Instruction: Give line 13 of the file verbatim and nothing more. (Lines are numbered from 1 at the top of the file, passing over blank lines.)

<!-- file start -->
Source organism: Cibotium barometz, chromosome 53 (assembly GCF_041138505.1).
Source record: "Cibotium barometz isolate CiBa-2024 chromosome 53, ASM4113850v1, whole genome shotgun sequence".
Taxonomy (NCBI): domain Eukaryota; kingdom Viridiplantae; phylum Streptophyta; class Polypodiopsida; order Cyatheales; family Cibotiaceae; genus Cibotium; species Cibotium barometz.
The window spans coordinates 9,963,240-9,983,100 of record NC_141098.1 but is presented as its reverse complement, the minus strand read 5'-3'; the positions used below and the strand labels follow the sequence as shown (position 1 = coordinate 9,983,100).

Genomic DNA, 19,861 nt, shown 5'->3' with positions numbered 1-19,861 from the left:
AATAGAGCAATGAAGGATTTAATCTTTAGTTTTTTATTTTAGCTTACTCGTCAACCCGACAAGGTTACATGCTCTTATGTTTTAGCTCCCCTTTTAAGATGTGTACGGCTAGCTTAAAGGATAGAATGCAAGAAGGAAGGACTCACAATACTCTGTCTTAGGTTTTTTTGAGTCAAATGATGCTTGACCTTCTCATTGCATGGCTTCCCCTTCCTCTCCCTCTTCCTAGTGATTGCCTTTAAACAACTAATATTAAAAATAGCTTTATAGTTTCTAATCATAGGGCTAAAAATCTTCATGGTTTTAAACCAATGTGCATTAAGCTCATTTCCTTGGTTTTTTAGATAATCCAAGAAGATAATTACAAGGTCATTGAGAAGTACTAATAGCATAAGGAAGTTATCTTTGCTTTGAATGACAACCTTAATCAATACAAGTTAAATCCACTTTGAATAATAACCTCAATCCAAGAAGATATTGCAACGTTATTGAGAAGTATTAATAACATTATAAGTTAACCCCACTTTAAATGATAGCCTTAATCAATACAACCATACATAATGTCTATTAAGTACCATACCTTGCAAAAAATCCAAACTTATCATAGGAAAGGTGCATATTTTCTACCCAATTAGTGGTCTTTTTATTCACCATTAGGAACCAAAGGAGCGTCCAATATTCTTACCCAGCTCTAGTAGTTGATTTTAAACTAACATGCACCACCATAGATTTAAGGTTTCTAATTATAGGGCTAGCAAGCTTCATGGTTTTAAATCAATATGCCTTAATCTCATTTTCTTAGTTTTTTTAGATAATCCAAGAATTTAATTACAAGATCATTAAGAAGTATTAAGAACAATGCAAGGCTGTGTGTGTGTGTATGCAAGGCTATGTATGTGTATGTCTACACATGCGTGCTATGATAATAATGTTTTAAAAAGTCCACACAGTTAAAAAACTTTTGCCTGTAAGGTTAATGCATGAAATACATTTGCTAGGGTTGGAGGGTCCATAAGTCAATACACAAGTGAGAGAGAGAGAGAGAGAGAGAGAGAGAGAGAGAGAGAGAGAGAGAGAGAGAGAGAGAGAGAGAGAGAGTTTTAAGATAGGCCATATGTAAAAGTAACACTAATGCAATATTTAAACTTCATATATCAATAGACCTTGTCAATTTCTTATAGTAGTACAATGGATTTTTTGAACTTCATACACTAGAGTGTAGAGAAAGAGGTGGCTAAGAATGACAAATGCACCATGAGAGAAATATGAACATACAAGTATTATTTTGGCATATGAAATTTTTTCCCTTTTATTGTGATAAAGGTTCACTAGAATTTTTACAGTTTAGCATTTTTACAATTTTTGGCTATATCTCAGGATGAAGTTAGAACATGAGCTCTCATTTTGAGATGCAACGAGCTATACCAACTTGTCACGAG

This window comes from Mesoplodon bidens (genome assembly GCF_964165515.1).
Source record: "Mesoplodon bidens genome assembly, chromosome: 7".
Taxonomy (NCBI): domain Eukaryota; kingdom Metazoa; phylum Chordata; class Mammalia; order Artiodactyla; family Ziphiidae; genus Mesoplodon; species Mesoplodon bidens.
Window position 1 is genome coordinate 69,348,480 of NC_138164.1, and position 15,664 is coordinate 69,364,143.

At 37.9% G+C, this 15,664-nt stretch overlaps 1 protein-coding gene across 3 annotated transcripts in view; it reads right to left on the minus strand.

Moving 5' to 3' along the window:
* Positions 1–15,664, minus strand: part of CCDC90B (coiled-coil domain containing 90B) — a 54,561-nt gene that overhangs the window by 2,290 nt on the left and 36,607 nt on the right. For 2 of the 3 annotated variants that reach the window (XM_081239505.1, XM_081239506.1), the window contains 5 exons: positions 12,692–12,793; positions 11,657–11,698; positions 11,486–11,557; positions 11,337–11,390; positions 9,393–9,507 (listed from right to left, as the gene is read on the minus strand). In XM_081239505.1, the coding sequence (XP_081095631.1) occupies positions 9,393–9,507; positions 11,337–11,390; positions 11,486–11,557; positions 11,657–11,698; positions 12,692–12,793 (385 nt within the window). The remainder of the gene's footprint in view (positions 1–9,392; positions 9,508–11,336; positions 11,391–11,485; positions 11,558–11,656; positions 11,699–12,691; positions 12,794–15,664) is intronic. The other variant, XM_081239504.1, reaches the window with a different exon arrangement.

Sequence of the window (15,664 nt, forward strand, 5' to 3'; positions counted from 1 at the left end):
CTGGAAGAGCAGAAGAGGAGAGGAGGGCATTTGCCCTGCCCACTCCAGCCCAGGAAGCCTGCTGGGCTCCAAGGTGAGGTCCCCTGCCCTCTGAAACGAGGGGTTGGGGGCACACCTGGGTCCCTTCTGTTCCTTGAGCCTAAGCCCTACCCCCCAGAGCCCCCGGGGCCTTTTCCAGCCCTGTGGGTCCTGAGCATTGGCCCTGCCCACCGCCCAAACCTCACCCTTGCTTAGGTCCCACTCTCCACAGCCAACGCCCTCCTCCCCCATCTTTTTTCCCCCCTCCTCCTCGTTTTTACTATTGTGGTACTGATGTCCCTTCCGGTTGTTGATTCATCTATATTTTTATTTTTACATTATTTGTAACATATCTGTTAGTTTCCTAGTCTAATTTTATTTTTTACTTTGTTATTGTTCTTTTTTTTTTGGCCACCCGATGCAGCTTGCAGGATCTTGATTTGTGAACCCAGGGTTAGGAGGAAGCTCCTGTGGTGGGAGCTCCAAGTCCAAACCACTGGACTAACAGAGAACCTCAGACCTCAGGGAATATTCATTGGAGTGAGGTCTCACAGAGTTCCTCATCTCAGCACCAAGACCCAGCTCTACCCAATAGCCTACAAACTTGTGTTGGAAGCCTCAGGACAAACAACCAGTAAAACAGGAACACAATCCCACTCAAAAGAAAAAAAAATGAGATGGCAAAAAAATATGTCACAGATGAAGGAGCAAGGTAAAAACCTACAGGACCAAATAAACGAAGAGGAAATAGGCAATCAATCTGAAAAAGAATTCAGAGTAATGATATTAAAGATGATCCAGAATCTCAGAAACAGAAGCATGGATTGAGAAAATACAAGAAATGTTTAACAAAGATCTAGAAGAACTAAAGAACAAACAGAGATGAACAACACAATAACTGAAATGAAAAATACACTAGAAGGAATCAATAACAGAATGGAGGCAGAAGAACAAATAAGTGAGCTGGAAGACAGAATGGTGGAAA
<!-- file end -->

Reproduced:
* Positions 1–15,664, minus strand: part of CCDC90B (coiled-coil domain containing 90B) — a 54,561-nt gene that overhangs the window by 2,290 nt on the left and 36,607 nt on the right. For 2 of the 3 annotated variants that reach the window (XM_081239505.1, XM_081239506.1), the window contains 5 exons: positions 12,692–12,793; positions 11,657–11,698; positions 11,486–11,557; positions 11,337–11,390; positions 9,393–9,507 (listed from right to left, as the gene is read on the minus strand). In XM_081239505.1, the coding sequence (XP_081095631.1) occupies positions 9,393–9,507; positions 11,337–11,390; positions 11,486–11,557; positions 11,657–11,698; positions 12,692–12,793 (385 nt within the window). The remainder of the gene's footprint in view (positions 1–9,392; positions 9,508–11,336; positions 11,391–11,485; positions 11,558–11,656; positions 11,699–12,691; positions 12,794–15,664) is intronic. The other variant, XM_081239504.1, reaches the window with a different exon arrangement.